Produced by Joe May — and starring his wife Mia — this is the first film that Lang wrote with Thea von Harbou whom Lang would eventually marry. Also known as “The Moving Image,” the original running time was 87 minutes and considered lost for decades. A 45-minute version — with Portuguese intertitles — was discovered at the Cinematica Brasiliera in São Paulo in 1986 and has been restored by Murnau Stiftung and recently released by Kino.
The cinematography by Guido Seeber — who also shot “The Golum” and “The Joyless Street” — and the almost decent condition of the print, makes this film watchable even if the story borders on the incoherent due to the missing 42 minutes. Even so, “Das wandernde Bild” is clearly early Lang in its use of mystique, explosions, avalanches, doppelgangers, chases and the sense of action that pervades the film.
There are numerous recaps of the plot on various film-related websites and they vary a great deal. In 1921, Lichtbild-Bühne gave this summary in its review of the film:
“Mia May, who plays the female lead, has surrendered herself to a disciple of free love, and, having given birth to a child, marries the twin brother and Doppelgänger ofher chosen lover, in his name. When the philosopher finds out about this, he retires into the mountains vowing not return to civilization until a statue of the virgin which he passed on his way in the snow begins to walk. Her brother pursues the woman he married, but she is saved by an unknown relative and escapes. Pursued, she meets the hermit. The pursuer goes mad and perishes. The lost girl devotes her life to the poor. One stormy night when the statue of the virgin is destroyed by the elements she brings a strange child back to her home. The hermit takes her for the walking statue of the virgin and is reunited with his companion.”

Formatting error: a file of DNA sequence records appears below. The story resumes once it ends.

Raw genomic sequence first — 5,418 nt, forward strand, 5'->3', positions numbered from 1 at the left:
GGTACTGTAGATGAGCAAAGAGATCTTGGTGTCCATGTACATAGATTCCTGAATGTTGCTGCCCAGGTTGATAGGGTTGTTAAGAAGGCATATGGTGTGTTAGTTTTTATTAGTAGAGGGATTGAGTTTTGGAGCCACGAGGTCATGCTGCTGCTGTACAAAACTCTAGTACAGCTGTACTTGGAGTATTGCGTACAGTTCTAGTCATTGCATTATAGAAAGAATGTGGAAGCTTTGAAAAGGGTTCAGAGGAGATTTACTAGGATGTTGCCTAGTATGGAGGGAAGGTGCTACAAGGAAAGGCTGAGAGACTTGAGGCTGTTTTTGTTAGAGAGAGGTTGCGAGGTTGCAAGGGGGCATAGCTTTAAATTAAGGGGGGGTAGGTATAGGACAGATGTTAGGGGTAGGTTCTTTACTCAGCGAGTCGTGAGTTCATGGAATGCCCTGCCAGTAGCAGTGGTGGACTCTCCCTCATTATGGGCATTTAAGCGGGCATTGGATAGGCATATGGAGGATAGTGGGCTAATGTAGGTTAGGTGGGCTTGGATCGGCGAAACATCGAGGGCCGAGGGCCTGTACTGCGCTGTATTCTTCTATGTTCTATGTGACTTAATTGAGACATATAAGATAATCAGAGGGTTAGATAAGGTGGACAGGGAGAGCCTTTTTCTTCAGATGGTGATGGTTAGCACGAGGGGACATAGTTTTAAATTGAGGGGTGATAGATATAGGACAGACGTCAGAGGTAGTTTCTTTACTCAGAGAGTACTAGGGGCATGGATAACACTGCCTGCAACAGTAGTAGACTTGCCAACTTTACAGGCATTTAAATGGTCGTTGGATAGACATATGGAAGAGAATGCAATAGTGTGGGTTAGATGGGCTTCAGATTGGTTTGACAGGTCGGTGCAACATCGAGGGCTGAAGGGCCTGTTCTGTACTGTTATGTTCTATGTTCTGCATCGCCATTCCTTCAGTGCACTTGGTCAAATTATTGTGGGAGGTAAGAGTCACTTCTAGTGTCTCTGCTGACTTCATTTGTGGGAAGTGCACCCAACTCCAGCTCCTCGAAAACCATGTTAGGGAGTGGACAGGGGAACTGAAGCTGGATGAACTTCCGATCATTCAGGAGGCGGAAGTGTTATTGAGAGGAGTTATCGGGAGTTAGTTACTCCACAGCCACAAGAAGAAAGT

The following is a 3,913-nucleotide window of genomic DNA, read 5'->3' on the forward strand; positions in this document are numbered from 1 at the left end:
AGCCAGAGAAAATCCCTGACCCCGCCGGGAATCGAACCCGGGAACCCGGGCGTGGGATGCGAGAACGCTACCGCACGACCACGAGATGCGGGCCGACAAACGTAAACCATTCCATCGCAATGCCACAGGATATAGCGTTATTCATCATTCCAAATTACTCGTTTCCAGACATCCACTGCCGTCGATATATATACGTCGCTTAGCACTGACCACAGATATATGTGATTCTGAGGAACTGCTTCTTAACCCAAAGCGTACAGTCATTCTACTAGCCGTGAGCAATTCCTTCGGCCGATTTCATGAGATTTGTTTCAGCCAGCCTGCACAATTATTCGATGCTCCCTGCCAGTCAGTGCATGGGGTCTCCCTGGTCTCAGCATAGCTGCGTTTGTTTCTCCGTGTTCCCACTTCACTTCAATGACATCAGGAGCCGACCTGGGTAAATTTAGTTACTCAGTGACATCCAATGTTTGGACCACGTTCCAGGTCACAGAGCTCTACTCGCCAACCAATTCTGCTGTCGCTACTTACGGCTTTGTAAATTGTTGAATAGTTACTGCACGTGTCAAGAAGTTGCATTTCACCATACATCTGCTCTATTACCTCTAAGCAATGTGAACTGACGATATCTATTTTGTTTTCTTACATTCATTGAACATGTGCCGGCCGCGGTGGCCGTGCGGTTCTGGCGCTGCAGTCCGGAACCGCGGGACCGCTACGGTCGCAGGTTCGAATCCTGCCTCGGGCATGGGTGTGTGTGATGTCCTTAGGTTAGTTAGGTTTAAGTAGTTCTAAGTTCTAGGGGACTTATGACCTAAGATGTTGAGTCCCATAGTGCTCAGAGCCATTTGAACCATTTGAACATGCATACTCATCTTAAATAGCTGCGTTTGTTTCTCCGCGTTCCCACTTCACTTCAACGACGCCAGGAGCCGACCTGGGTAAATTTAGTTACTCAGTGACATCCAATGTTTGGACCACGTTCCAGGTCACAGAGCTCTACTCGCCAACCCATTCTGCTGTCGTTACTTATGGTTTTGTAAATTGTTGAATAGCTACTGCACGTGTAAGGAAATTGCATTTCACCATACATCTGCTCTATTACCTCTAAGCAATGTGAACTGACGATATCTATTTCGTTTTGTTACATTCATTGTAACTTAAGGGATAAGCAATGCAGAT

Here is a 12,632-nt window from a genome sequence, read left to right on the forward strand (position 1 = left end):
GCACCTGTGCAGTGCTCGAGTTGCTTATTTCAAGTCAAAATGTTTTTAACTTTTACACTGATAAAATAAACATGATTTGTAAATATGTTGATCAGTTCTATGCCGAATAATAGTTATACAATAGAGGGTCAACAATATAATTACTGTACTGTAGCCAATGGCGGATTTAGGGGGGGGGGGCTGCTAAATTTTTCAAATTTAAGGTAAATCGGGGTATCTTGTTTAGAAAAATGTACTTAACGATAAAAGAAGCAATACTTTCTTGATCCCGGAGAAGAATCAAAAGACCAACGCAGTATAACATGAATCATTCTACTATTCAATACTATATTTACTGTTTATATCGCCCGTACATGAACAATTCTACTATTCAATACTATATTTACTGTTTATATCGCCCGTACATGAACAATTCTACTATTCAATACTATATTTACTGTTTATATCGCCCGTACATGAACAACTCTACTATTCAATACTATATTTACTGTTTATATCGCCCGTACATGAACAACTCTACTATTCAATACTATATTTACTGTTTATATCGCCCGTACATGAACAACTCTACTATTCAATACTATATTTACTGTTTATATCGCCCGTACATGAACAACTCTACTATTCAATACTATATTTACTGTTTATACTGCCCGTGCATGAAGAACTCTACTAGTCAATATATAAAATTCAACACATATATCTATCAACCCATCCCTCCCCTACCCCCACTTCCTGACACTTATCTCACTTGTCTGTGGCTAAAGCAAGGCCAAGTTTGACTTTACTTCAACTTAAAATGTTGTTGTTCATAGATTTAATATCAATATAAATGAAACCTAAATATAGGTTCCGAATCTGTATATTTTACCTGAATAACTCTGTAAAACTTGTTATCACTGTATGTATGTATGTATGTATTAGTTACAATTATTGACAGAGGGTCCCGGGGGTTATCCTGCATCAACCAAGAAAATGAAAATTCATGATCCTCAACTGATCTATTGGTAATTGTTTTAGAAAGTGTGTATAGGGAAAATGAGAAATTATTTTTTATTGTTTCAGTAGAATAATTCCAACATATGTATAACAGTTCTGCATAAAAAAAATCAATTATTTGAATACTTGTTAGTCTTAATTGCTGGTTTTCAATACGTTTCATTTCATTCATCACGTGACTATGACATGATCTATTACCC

One side note of interest is that while Lang was on location filming with Joe May’s wife, Joe May grabbed “Das indische Grabmal” (“The Indian Tomb”) written by Thea von Harbou to direct as his next film. One review called May’s film one of the “greatest” ever made. This didn’t sit well with Lang as Lang had wanted to do the film. Eventually, he would. Although he would never work for Joe May again.
Das wandernde Bild (aka The Wandering Image) was produced by Joe May for Joy May-Film and directed by Fritz Lang. Screenplay by Lang and Thea von Harbou. Cinematography by Guido Seeber. Art Direction by Otto Hunte and Erich Kettlehut. Starring Mia May, Hans Marr, Harry Frank, Rudolf Klein-Rogge and Loni Nest